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Justice Antonin Scalia

Scalia Mistake Results in Glee

The Washington Post's Robert Barnes writes about the glee that has resulted from U.S. Supreme Court Justice Antonin Scalia's mistake in his dissent in a case about the Environmental Protection Agency's authority to regulate pollution.

Scalia said the EPA had advocated a cost-conscious approach to setting air quality standards in a 2001 case, but it was the industry that asked the court to consider costs. Scalia's opinion later was updated.

"One of the things that made the overheated takedowns so gleeful was Scalia’s reputation as the court’s most acidic — and funny — writer," Barnes writes.

Justice Scalia's Twist on Civics Education

Concern over the lack of civics education and civic engagement is a common issue for bar associations, but U.S. Supreme Court Justice Antonin Scalia has a twist on that concern, the Chicago Tribune reports: "Civics education in the United States faces a crisis because of a drift away from the ideals held by the nation's founders, U.S. Supreme Court Justice Antonin Scalia said Friday in Chicago. Scalia said that among his concerns is the removal of religious ideals from public education. 'Let me make clear that I am not saying that every good American must believe in God,' Scalia said in a speech at the Union League Club. 'What I am saying, however, is that it is contrary to our founding principles to insist that government be hostile to religion. Or even to insist, as my court, alas, has done, that government cannot favor religion over nonreligion.'"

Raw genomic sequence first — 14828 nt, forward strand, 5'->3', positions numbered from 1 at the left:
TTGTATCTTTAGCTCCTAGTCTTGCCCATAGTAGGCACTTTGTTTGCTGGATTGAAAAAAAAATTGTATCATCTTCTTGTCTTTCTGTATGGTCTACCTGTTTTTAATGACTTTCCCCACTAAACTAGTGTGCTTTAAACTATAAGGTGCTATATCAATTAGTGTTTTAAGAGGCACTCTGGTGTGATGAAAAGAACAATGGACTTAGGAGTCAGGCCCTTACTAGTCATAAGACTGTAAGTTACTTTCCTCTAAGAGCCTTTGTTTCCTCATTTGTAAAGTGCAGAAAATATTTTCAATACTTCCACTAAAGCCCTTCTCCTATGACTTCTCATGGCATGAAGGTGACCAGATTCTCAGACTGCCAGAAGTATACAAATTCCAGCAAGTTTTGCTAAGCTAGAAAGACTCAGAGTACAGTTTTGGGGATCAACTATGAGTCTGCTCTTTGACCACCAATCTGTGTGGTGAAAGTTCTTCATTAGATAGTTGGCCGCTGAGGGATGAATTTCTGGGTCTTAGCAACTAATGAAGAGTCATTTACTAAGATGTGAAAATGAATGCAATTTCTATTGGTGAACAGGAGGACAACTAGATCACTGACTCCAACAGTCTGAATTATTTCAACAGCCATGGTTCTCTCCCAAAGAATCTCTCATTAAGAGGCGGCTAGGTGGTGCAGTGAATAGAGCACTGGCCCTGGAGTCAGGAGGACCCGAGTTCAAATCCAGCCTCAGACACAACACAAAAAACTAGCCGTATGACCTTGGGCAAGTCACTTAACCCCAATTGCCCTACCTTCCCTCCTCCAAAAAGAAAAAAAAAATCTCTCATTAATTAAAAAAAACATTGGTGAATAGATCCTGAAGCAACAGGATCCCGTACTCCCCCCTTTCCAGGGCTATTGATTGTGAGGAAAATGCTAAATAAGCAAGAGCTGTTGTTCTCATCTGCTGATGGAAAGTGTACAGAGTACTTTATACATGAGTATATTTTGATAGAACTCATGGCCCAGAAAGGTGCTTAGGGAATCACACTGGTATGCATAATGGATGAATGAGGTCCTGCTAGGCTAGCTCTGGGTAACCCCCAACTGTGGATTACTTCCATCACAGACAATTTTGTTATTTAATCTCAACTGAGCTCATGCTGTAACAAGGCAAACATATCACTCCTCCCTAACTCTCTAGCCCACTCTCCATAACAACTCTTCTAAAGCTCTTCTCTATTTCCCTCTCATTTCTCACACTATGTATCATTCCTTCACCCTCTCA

Scalia Warns of Repeating History in Times of War

U.S. Supreme Court Justice Antonin Scalia was in Hawaii this week, the Associated Press reports. When asked about Korematsu v. United States,  in which the Supreme Court upheld the convictions of two Japanese Americans for not reporting to an internment camp, Scalia said that it was wrongly decided. "But you are kidding yourself if you think the same thing will not happen again," Scalia said, according to the AP. Scalia cited a Latin expression meaning, "In times of war, the laws fall silent," the AP further reported.

Justice Scalia Says Judiciary Will Determine Legality of NSA Wiretaps --But He's Not Pleased About It

U.S. Supreme Court Justice Antonin Scalia said in remarks today that the judiciary will ultimately decide the legality of wiretapping by the National Security Agency, but that is not necessarily a good thing, the Associated Press reported. Further, Scalia said that the Supreme Court held in the 1920s that there was no constitutioanl bar to wiretaps "because conversations were not explicitly granted privacy protection under the Fourth Amendment, but then the Warren court recognized '“there’s a generalized right of privacy that comes from penumbras and emanations, blah blah blah, garbage,”' the AP reported. So, instead of the more democratic branches of government directly elected by the people deciding the issue, Scalia said that leaves the judiciary with that ultimatey responsibility, the AP reported.

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